Gwendolyn Galsworth, PhD l President l Visual Thinking & The Visual-Lean Institute: How do you resolve your love of, loyalty to, and knowledge in the Toyota Production System, with the popularity of Six Sigma in the USA and Europe?
JS: I wouldn’t agree with her assessment that six sigma is popular anymore. I see it as being completely on the wane. There are only vestiges left because it takes a long time for these things to clear out, whether it’s mental cobwebs or organisation cobwebs, or literature. However, to the degree it has been successful, and was successful, and is still around, is because people like easy answers, easy black and white answers, six sigma gives you those.
It’s easy for people to understand. It’s been around, it can be articulated, it’s something you can bring and train people on. However, if people work with that for a few years, they will see the limitations, a Six Sigma master black belt who has been doing it for a while, they will know the limitations, the black belt doesn’t yet know the limitations but the master black belt does. I have met a lot of companies that are trying to get off of six sigma, it’s hard, it’s a challenge, but I think the tides have turned, and will continue to do so and run its natural course.
Graham Paterson, Group Operations Director, Premier Foods: In this arena we constantly look back in terms of data and tools, using the same models in different applications. Looking into the future, what do you see as the key tools for business success?
JS:I think being quick, flexible and agile is becoming a valuable tool in present lean climate and will continue to be in the future. A lot of the lean start up language and tools that are coming along are also great.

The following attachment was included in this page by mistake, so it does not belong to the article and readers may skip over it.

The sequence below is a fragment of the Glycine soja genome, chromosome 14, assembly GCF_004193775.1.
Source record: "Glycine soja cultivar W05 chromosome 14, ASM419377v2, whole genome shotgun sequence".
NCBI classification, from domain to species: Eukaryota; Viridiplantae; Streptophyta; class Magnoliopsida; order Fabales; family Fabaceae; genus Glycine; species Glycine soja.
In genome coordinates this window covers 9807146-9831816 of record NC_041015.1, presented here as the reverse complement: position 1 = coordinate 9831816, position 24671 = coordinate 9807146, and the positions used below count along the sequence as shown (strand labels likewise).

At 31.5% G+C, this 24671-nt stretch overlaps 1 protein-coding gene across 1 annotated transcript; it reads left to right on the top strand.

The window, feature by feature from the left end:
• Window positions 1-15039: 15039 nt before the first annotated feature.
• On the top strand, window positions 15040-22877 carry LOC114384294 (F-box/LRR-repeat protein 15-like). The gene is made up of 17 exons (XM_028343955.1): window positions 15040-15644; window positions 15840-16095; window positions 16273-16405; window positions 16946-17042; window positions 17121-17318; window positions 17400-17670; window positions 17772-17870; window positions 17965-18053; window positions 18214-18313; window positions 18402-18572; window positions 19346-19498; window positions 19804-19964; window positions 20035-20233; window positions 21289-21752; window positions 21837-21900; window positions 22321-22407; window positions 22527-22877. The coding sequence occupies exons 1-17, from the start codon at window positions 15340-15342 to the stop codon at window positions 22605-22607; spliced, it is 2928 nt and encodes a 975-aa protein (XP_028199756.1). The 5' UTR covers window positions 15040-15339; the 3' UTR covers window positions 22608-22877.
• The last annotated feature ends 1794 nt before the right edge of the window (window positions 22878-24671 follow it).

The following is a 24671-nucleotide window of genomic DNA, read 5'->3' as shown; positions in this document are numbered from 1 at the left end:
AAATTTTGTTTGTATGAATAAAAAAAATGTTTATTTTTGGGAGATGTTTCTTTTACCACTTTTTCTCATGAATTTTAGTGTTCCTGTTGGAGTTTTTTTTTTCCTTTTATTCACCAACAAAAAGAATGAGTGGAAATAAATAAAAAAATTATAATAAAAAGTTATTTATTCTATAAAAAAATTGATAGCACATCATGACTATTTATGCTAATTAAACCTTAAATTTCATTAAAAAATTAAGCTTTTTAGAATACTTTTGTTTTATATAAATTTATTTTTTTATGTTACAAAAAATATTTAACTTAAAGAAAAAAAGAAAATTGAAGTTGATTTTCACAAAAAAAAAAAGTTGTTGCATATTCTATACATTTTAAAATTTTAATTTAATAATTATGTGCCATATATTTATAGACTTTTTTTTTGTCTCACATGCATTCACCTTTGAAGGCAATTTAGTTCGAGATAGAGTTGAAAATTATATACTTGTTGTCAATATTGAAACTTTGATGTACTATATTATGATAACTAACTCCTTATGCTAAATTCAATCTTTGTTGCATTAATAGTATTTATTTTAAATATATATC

Traditional lean folks such as myself have been sceptical of technology including IT. Will that stuff finally fulfill its promise? I don’t know. I am still in the camp of “let’s listen and keep things visible where we can see it, let’s get things down in a dirty way with white boards and paper rather, than IT systems”. Despite this, we have to have an open mind and recognise there may be smarter ways in the future, but even if there are, the basic principles still apply. Taiichi Ohno emphasised judoka, harmony between human and machine. How humans and technology continue to make incredible advances will determine the answer to that question, but it will be harmony between people and how they support one another rather than automate them out and cause additional problems.
Richard Lloyd, Global Manufacturing Director, Accolade Wines: If you are running a manufacturing site what would be the top three measures you would ensure were visible, understood and owned by all employees?
JS: Number one would be the problem I am trying to solve. Number two would be the measures needed to resolve the problem. Before I ascertain the measures I would need to determine the key success factors, the things that have to be done to achieve those, then measures would follow. They will no doubt have something to do with quality, cost and delivery.
Ken Collet, Managing Director, CranePayment Solutions: What was the book you wished you had written?
JS: The only lean book that comes to mind is Profit Beyond Measure by Johnson & Broms. However, Taiichi Ohno’s Toyota Production System: Beyond Large-Scale Production is the best book of all, it’s one man’s lifetime of work, so if you are going to read one book about lean this is where I would start.